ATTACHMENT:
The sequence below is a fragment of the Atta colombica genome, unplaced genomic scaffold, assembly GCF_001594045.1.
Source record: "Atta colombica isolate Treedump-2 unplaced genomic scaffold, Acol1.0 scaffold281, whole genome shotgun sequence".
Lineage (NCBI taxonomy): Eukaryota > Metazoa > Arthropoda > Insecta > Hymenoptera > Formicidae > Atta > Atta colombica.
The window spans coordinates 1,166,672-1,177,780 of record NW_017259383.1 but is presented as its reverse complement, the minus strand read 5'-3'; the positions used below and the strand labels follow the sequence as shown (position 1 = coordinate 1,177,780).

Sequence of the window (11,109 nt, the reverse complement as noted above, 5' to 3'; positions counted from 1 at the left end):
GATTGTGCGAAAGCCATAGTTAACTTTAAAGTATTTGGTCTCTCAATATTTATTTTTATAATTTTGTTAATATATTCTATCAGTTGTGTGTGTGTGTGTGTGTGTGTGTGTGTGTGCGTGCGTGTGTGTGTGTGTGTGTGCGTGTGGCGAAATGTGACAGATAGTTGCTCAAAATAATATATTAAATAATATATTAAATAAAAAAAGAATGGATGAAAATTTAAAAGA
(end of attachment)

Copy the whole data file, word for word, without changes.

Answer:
The sequence below is a fragment of the Atta colombica genome, unplaced genomic scaffold, assembly GCF_001594045.1.
Source record: "Atta colombica isolate Treedump-2 unplaced genomic scaffold, Acol1.0 scaffold281, whole genome shotgun sequence".
Lineage (NCBI taxonomy): Eukaryota > Metazoa > Arthropoda > Insecta > Hymenoptera > Formicidae > Atta > Atta colombica.
The window spans coordinates 1,166,672-1,177,780 of record NW_017259383.1 but is presented as its reverse complement, the minus strand read 5'-3'; the positions used below and the strand labels follow the sequence as shown (position 1 = coordinate 1,177,780).

Sequence of the window (11,109 nt, the reverse complement as noted above, 5' to 3'; positions counted from 1 at the left end):
GATTGTGCGAAAGCCATAGTTAACTTTAAAGTATTTGGTCTCTCAATATTTATTTTTATAATTTTGTTAATATATTCTATCAGTTGTGTGTGTGTGTGTGTGTGTGTGTGTGTGTGCGTGCGTGTGTGTGTGTGTGTGTGCGTGTGGCGAAATGTGACAGATAGTTGCTCAAAATAATATATTAAATAATATATTAAATAAAAAAAGAATGGATGAAAATTTAAAAGA